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Dating again? Then update your sexual education

One aspect of returning to dating late in life may pose problems for older adults: Sex invariably enters the picture.

Though most seniors have heard that with age comes lower levels of desire, lesser performance or a lack of lubrication, nobody ever warned us about hands falling asleep and legs cramping. But far more serious problems exist.

"Men may be particularly susceptible (to sexually transmitted diseases), if they're dating younger women who have had multiple partners or have used drugs," says Dr. Michelle Blodgett, director of the Counseling Center for Older Adults at Nova Southeastern University. "But older women back in the dating market may think, 'Maybe I'm behind the times if I don't go along with it (sex).' "

As for protection, Blodgett says women might think they're beyond child-bearing age and don't have to worry about it. But women must get educated before entering any sexual relationship.

"STDs are increasing in this age group across the board in (Pinellas), both in the gay community and the white female population," said Jeannine Mallory, public information officer for the Pinellas County Health Department.

"We encourage seniors to talk to their physicians about these things; it's a different world than when we went to high school. If they're embarrassed (to speak to a personal doctor), they can come to any of our five health centers. Patients can ask detailed questions of their doctors or at the clinics and get tests for HIV/AIDS and STDs. People also don't realize that hepatitis can spread through sex, and patients can get immunized against it.''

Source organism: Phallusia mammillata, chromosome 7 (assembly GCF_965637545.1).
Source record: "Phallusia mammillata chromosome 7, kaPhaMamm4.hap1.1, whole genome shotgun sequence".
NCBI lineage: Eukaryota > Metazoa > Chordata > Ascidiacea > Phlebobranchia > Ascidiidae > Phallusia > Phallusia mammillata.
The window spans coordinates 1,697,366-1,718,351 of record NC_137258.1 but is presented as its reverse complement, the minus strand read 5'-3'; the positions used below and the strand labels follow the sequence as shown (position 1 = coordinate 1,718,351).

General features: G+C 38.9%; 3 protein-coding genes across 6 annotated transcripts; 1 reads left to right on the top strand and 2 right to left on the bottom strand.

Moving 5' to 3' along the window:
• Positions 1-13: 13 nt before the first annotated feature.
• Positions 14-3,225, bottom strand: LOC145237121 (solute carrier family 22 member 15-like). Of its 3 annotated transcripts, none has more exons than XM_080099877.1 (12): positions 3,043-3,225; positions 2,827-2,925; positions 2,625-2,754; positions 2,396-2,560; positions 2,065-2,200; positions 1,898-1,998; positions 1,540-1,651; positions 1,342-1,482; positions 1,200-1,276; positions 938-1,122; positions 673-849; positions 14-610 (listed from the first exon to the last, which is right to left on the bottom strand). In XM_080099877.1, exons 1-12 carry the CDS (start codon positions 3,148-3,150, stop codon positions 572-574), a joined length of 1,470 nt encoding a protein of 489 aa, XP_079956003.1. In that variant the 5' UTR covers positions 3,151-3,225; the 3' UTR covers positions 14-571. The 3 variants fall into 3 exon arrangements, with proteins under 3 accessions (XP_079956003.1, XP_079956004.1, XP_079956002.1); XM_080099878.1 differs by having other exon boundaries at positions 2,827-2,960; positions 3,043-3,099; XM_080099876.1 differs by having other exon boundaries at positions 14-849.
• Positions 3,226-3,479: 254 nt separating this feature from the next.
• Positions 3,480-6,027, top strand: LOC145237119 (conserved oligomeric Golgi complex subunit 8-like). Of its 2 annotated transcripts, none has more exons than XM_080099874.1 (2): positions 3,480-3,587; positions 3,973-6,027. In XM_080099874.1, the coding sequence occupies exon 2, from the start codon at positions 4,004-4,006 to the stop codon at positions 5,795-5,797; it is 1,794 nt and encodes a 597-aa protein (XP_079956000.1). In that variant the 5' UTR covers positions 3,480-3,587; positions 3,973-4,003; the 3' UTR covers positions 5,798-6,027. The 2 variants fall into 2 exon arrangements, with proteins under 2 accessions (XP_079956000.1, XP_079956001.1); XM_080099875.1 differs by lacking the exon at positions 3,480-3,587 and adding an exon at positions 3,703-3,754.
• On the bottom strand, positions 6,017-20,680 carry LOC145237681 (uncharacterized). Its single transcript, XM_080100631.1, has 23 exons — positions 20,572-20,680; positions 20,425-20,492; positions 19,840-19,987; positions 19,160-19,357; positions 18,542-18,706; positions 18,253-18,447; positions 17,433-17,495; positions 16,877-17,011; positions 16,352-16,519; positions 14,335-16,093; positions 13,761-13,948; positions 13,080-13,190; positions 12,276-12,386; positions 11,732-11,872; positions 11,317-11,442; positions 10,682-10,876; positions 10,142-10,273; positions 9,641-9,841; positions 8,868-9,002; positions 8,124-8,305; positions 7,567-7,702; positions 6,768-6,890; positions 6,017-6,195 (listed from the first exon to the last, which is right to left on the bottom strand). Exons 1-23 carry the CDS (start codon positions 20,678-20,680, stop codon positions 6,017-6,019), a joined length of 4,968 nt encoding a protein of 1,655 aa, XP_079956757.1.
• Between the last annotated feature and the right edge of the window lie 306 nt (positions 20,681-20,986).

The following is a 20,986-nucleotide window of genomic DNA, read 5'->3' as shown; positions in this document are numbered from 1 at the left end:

Nationally, Scott Bryan, spokesman for the federal Centers for Disease Control and Prevention, notes a stability in HIV and STD rates among older Americans the past few years:

"A recent analysis of HIV diagnoses found that, from 2001 to 2005, the rate declined 2 percent per year (for people) between the ages of 50 and 64 and the rate for STDs (including syphilis and gonorrhea) has remained stable between 2002 and 2006 in the 55 and older group," he said. "Individuals 50 and older accounted for only 16 percent of diagnoses in 2006."

Nevertheless, he added, "It is important that seniors get information and services to help protect them from infection. Many older Americans face unique prevention challenges, such as discomfort in discussing sexual behaviors with physicians and partners, or discomfort discussing condom use. It is also important for physicians to assess older patients' risk.

>>FAST FACTS

Resources

• To learn more about STDs, go to www.

cdc.gov and www.Mayoclinic.com.

• In the front of your phone book, look under County Government for the address and phone number for your local health department.

Dating again? Then update your sexual education 09/29/08 [Last modified: Monday, September 29, 2008 4:30am]
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